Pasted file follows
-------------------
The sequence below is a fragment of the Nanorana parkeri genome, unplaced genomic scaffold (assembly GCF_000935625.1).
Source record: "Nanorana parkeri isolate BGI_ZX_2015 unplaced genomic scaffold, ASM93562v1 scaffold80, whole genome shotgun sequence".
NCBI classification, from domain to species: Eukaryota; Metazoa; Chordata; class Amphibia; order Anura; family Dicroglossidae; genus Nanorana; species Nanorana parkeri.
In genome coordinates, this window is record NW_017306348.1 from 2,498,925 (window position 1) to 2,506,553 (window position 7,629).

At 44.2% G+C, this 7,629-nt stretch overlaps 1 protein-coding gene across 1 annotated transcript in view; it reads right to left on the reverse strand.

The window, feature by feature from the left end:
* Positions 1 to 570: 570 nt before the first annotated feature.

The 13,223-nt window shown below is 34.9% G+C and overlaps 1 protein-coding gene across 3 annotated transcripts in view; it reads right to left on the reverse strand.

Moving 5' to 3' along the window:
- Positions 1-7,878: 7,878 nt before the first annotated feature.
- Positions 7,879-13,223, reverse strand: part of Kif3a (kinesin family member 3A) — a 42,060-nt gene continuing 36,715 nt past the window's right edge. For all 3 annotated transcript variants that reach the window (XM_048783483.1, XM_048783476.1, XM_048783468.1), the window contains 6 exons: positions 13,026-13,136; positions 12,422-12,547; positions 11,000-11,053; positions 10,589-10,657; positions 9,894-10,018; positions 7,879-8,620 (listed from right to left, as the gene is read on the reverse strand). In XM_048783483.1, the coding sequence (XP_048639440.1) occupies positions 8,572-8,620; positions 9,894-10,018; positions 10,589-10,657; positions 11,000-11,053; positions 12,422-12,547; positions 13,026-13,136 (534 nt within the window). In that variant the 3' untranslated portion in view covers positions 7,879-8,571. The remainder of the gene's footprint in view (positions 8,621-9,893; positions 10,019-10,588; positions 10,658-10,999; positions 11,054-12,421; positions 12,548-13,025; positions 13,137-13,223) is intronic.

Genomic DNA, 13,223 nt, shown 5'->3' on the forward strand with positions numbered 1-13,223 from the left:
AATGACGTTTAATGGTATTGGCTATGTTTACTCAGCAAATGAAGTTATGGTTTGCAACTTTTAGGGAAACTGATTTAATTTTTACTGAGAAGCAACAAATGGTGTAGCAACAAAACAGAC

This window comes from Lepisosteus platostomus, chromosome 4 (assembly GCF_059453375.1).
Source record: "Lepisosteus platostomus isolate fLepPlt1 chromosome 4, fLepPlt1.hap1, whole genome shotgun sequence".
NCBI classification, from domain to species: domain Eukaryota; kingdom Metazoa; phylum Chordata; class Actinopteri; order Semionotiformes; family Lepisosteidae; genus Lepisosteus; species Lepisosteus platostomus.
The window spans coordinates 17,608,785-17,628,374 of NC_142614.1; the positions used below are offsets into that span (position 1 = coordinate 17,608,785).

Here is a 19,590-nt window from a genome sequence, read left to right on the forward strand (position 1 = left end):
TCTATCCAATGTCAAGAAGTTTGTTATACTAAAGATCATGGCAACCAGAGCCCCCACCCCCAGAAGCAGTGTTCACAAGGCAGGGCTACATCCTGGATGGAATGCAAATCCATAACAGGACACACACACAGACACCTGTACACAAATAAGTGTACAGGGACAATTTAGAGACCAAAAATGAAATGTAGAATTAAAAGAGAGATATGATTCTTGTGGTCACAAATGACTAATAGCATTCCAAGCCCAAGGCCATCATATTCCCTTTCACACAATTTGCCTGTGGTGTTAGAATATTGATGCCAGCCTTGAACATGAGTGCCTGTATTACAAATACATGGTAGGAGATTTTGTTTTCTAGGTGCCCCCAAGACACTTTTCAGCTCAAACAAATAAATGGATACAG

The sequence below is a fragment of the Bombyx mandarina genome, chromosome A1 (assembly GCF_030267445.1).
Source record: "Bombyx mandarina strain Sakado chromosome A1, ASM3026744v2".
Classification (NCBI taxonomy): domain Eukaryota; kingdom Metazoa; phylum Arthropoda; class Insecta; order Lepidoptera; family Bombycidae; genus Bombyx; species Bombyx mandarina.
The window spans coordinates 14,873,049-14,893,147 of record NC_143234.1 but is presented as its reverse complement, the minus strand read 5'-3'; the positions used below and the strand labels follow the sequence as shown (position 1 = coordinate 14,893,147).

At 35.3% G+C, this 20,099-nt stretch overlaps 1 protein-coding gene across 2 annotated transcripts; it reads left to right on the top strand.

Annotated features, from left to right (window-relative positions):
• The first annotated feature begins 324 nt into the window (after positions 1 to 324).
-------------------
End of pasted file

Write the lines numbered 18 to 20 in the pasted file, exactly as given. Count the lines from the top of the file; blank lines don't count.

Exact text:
Here is a 19,590-nt window from a genome sequence, read left to right on the forward strand (position 1 = left end):
TCTATCCAATGTCAAGAAGTTTGTTATACTAAAGATCATGGCAACCAGAGCCCCCACCCCCAGAAGCAGTGTTCACAAGGCAGGGCTACATCCTGGATGGAATGCAAATCCATAACAGGACACACACACAGACACCTGTACACAAATAAGTGTACAGGGACAATTTAGAGACCAAAAATGAAATGTAGAATTAAAAGAGAGATATGATTCTTGTGGTCACAAATGACTAATAGCATTCCAAGCCCAAGGCCATCATATTCCCTTTCACACAATTTGCCTGTGGTGTTAGAATATTGATGCCAGCCTTGAACATGAGTGCCTGTATTACAAATACATGGTAGGAGATTTTGTTTTCTAGGTGCCCCCAAGACACTTTTCAGCTCAAACAAATAAATGGATACAG

The sequence below is a fragment of the Bombyx mandarina genome, chromosome A1 (assembly GCF_030267445.1).